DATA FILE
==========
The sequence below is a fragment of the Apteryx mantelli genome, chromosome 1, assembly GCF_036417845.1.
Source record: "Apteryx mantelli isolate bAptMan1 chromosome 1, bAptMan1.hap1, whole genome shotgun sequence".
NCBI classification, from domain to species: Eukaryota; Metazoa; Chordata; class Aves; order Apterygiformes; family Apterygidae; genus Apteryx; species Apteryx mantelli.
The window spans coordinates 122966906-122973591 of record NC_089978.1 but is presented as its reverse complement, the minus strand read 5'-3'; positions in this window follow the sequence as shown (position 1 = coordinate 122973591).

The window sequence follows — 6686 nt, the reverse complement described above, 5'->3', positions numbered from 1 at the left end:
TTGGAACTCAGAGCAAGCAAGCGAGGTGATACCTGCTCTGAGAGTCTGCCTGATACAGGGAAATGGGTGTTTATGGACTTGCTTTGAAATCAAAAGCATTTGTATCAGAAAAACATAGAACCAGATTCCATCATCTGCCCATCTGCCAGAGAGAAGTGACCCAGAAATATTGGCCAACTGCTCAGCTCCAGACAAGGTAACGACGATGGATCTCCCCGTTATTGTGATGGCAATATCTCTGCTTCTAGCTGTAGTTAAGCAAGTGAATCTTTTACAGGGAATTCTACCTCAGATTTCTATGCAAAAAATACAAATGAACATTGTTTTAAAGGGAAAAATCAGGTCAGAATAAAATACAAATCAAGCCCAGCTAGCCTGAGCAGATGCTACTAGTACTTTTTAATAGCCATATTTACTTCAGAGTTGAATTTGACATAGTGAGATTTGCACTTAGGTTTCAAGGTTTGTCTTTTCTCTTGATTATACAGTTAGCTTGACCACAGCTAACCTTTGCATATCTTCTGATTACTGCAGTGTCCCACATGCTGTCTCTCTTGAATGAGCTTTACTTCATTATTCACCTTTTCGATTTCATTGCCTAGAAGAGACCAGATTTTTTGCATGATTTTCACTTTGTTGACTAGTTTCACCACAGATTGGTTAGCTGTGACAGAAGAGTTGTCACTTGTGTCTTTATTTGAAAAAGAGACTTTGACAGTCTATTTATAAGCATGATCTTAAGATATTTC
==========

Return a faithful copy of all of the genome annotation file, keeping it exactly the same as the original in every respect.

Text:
The sequence below is a fragment of the Apteryx mantelli genome, chromosome 1, assembly GCF_036417845.1.
Source record: "Apteryx mantelli isolate bAptMan1 chromosome 1, bAptMan1.hap1, whole genome shotgun sequence".
NCBI classification, from domain to species: Eukaryota; Metazoa; Chordata; class Aves; order Apterygiformes; family Apterygidae; genus Apteryx; species Apteryx mantelli.
The window spans coordinates 122966906-122973591 of record NC_089978.1 but is presented as its reverse complement, the minus strand read 5'-3'; positions in this window follow the sequence as shown (position 1 = coordinate 122973591).

The window sequence follows — 6686 nt, the reverse complement described above, 5'->3', positions numbered from 1 at the left end:
TTGGAACTCAGAGCAAGCAAGCGAGGTGATACCTGCTCTGAGAGTCTGCCTGATACAGGGAAATGGGTGTTTATGGACTTGCTTTGAAATCAAAAGCATTTGTATCAGAAAAACATAGAACCAGATTCCATCATCTGCCCATCTGCCAGAGAGAAGTGACCCAGAAATATTGGCCAACTGCTCAGCTCCAGACAAGGTAACGACGATGGATCTCCCCGTTATTGTGATGGCAATATCTCTGCTTCTAGCTGTAGTTAAGCAAGTGAATCTTTTACAGGGAATTCTACCTCAGATTTCTATGCAAAAAATACAAATGAACATTGTTTTAAAGGGAAAAATCAGGTCAGAATAAAATACAAATCAAGCCCAGCTAGCCTGAGCAGATGCTACTAGTACTTTTTAATAGCCATATTTACTTCAGAGTTGAATTTGACATAGTGAGATTTGCACTTAGGTTTCAAGGTTTGTCTTTTCTCTTGATTATACAGTTAGCTTGACCACAGCTAACCTTTGCATATCTTCTGATTACTGCAGTGTCCCACATGCTGTCTCTCTTGAATGAGCTTTACTTCATTATTCACCTTTTCGATTTCATTGCCTAGAAGAGACCAGATTTTTTGCATGATTTTCACTTTGTTGACTAGTTTCACCACAGATTGGTTAGCTGTGACAGAAGAGTTGTCACTTGTGTCTTTATTTGAAAAAGAGACTTTGACAGTCTATTTATAAGCATGATCTTAAGATATTTC